I like to use illustrations from the movies in my sermons. On the other hand, I stopped reading "good" literature and seeing "good" movies. That is, heavy with themes of depression, dysfunction, etc. I have too much of that in my own life right now, thank you very much. I don't need Marianne Robinson writing about an alcoholic son returning home with the sins of the father visited upon the sons even until the second and third (or was it third and fourth ?) generations. Sorry have that in my congregation, in my life. So, there have been a paucity of movie illustrations in my sermons. (Sunday will have to do with Krispy Kreme doughnuts)
I'm not sure that this movie will make it into my sermon, but there was food for thought in an unimaginable place. At least for me it was surprising. Quantum of Solace (does anyone else think Daniel Craig resembles Steve McQueen, especially in those tight chinos he seems to favor which I think are out of style, but if it gets women into the movie theater, why question wardrobe choices?)
In an early scene, the villain is talking with a potential client in Haiti. He mentions how Aristide was planning to raise the minimum wage from 30 cents a day to a dollar a day and how the villain's associates took him out. The people who elected Aristide were punished because the companies making tee shirts and running shoes went elsewhere.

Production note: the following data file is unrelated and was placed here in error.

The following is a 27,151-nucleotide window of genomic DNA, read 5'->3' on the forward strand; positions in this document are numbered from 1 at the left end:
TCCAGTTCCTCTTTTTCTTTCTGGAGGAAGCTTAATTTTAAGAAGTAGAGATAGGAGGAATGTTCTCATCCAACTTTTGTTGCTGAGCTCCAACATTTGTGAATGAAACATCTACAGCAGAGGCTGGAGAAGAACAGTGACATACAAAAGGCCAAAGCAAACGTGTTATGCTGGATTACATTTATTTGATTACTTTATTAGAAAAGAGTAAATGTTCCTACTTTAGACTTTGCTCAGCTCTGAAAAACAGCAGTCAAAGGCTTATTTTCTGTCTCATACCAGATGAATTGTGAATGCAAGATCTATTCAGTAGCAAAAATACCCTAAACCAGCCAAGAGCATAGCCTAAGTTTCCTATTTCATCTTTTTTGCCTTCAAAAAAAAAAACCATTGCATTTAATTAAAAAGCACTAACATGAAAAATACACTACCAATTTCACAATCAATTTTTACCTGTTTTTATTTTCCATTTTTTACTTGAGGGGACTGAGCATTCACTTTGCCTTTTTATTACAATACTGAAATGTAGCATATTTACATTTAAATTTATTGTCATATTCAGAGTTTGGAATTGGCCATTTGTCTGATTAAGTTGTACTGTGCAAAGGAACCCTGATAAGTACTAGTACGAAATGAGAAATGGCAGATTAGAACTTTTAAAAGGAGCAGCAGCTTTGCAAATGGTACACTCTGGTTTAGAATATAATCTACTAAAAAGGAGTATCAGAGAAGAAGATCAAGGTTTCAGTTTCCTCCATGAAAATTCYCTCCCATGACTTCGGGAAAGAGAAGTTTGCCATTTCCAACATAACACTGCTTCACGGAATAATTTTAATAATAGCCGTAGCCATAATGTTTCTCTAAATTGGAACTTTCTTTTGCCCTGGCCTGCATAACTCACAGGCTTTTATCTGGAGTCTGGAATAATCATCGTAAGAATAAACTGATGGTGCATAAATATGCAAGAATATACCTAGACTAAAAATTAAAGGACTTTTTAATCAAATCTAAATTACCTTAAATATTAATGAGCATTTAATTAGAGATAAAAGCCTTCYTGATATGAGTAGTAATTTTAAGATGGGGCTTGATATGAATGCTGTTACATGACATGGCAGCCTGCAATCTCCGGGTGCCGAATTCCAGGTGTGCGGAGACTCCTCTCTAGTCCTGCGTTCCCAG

Then, of course, a very real villain is the CIA (not Felix, he remains a good guy, maybe). The CIA is being pragmatic, working with people whether they are good or bad. This is old news. The CIA has managed to take out democratically elected officials (usually by assassination or sometimes just a coup) when the people's choice didn't suit the US (Iran, Chile, to name only two). It's well documented. Of course, the Brits don't come off much better, either. One Secretary (I think or perhaps just an assistant to the PM) tells M that if the Brits didn't work with villains, there'd not be a lot of people to work with.
And I love Judi Densch as M. It is so great to see an old, powerful woman.
Food for thought behind the boom-booms.
Got home and watched Wall-E. With Isaiah coming up in the lectionary, I thought this movie might be relevant to the Jews returning home from exile. Earth has been ruined and people have escaped on space ships. Plant life is found to have returned and so people who have been away 700 years return. The earth is a mess, full of trash, utterly destroyed. I thought about how the Jewish people must have felt returning to Jerusalem and the destruction of the temple. Unfortunately, Wall-E is a kids movie with a happy ending and people return and the earth blooms. I would have liked to have seen some disappointment about what the world was like, but there was none.
Also in my quest to watch trashy movies as I read trashy novel, watched Tropic Thunder. Funny movie. Yes, I know it's not PC.